Considering Jewish law, the positives of trying our best to conserve human life, clearly outweigh other aspects. Jewish tradition revolves around how sacred life is and considers it a precious gift from God. Therefore, Judaism views the value of life as non-negotiable, infinite, and something that cannot be compromised.  

The authority on Jewish law and ethics, Rabbi J D Bleich, has stated, “Any positive act designed to hasten the death of the patient is equated with murder in Jewish law, even if the death is hastened only by a matter of moments. No matter how laudable the intentions of the person performing an act of mercy killing may be, his deed constitutes an act of homicide.” 

Judaism wants to teach its people that it is better to have hope and a sense that life is worthwhile than to simply give them a handful of pills. We have made incredible advances in the world of medicine. Therefore, nowadays, we have the means of helping people through their pain. 

In every single stage of life, there is hope, and euthanasia would be considered surrendering to the obstacles life puts in front of you. One can choose not to prolong their life if one is in a constant state of pain and has less than 12 months left to live. However, one does need to consult this with a Rabbi and a doctor.

Christianity has a dogmatic tendency to oppose euthanasia solely because Christians believe that God is the only one who should be able to give as much as take away life, and no matter what shiny degree one has as a medical doctor, one should not have that entitlement. 

Christians also believe that another reason euthanasia should not be legalised is that no one should have the right to label themselves or others as worthless. 

Like the other two monotheistic religions, the Qur’an believes that euthanasia is a sin: “Among the nations, before you, there was a man who got a wound, and growing impatient with its pain, he took a knife and cut his hand with it and the blood did not stop until he died. Allah said, ‘My slave hurried to bring death upon himself, so I have forbidden him to enter paradise’.” 

The common denominator that all of these religions may have in common is that passive euthanasia (stopping treatment) is acceptable. However, voluntary euthanasia (giving patients high doses of medicine) seems to be considered unacceptable. 

Legal implications of euthanasia

Euthanasia is presently legal in certain countries but illegal in others. For example, in the United Kingdom, one must be above the age of 18, have a terminal disease, have the mental ability to make a choice, and have lived in England or Wales for at least a year. Doctors usually either administer patients more drugs than necessary to cause an overdose or give a lethal injection with chemicals such as Nembutal or Pentobarbital, used as sedatives but, when injected in high doses, have a lethal effect.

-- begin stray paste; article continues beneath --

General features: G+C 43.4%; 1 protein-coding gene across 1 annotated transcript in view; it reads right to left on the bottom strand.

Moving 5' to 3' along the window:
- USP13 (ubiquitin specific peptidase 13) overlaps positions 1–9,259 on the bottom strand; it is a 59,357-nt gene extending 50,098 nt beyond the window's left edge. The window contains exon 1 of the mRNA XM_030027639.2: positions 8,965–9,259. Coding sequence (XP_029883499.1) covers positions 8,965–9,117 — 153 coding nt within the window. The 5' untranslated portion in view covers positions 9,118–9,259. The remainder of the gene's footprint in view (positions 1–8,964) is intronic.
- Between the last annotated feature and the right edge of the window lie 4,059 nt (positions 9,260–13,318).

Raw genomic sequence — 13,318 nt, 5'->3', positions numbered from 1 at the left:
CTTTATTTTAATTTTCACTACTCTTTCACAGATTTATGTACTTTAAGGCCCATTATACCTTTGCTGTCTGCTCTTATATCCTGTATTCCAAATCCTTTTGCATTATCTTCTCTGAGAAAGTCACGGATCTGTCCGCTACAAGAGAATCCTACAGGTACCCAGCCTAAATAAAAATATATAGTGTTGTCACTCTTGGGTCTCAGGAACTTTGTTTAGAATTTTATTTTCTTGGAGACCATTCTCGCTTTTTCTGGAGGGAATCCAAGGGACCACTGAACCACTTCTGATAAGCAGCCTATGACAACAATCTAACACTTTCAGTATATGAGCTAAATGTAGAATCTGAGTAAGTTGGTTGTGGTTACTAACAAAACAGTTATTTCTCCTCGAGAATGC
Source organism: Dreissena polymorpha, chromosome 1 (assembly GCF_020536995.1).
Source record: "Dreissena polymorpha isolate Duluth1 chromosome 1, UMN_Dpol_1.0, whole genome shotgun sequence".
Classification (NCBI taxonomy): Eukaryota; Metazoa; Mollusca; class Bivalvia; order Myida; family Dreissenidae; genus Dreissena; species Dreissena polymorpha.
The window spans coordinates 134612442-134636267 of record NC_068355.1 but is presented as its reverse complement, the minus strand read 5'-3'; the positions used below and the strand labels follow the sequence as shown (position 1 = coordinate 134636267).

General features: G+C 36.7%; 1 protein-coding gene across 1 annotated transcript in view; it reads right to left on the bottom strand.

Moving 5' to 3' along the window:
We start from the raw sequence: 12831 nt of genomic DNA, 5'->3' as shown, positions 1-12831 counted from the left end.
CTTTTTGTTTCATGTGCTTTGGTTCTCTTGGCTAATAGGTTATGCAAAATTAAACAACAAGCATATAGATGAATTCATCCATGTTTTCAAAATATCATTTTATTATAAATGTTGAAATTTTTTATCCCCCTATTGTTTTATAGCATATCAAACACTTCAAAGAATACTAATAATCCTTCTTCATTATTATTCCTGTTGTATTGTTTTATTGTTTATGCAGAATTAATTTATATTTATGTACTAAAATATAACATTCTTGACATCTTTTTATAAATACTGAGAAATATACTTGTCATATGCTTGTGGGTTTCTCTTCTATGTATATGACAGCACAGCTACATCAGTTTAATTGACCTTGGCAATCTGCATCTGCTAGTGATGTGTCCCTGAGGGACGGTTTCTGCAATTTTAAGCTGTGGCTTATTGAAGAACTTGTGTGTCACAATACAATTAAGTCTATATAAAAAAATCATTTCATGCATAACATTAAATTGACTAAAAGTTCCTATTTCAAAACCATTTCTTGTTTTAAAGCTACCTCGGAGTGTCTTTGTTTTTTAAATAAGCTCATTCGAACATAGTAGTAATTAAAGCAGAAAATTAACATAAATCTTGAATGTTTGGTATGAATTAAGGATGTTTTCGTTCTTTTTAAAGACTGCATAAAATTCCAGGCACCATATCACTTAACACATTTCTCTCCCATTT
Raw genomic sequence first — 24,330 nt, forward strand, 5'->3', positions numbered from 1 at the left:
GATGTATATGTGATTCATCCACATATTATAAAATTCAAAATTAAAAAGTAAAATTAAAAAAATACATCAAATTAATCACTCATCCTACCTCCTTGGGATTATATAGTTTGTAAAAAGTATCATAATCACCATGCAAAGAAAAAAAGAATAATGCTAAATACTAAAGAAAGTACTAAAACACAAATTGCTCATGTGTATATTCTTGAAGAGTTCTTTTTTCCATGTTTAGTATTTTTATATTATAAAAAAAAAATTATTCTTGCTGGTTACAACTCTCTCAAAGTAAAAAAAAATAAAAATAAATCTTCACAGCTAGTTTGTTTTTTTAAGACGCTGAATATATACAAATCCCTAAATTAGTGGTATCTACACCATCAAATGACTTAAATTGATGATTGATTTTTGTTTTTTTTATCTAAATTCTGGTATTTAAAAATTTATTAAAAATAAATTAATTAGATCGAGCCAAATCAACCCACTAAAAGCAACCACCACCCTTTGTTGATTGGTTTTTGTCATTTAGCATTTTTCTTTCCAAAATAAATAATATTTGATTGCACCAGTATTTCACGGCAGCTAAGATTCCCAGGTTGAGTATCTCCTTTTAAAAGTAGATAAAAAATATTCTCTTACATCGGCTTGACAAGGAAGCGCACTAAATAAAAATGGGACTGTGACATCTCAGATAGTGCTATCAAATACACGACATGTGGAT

We should also consider the possibility of threats being involved in the process. There is no foolproof method of ensuring that a patient is not being blackmailed by anyone before conducting euthanasia on them, and in such a situation, one would be taking life from someone who wishes to live. 

Their family and loved ones also have to deal with the grief of the patient being gone; and in some cases, they might be supportive of their decision because they know this is what would be best for them. However, there could be polar opposite cases where their family and loved ones end up causing more suffering to the patient than they initially had. 


This is no math problem; meaning, there are many different answers regarding the legalisation of euthanasia. However, there are no straightforward ones; this is a complex topic, and everyone’s answers and views will vary in some way. It is worth noting, however, that individuals who believe in the afterlife are more likely to endorse euthanasia. 

This is probably due to the belief that this life is not the end; there is an infinite loop through which every single one of us goes. Most of us believe in the afterlife because we fear that death is a sudden conclusion over which we have little control and that there must be a purpose behind all of this sadness that we have all endured. 

The truth is, we should not try to anticipate what happens after death and not focus so much on calendars and clocks but rather on the present and how we can improve ourselves daily so when our time comes we won’t have any unfinished duties, because, in the end, we don’t look back on how many years we had but how we spent them. 

“I have been taunting the Reaper into taking a free scythe in my direction and have now succumbed to something so predictable and banal that it bores even me” – Christopher Hitchens. This quote from the book “Mortality” accurately portrays the art of dying, something that happens to everyone, the cycle of life. 

Most of us have danced with death at various times, sometimes without even being aware of it. For some of us, it is due to the thrill, for others, for religious purposes; and for others, due to illnesses. However, this is a natural process everyone eventually has to go through, and there is no way to prevent it, only to delay it.

About the author: Beatriz de Andres Zhulali is a young Spanish-Albanian author based in Wales, interested in seeking answers to current dilemmas related to the challenges faced by societies around the globe. She has written on war crimes in the Balkan wars and she is preparing a series of thematic essays and creative stories which will be published in the upcoming months.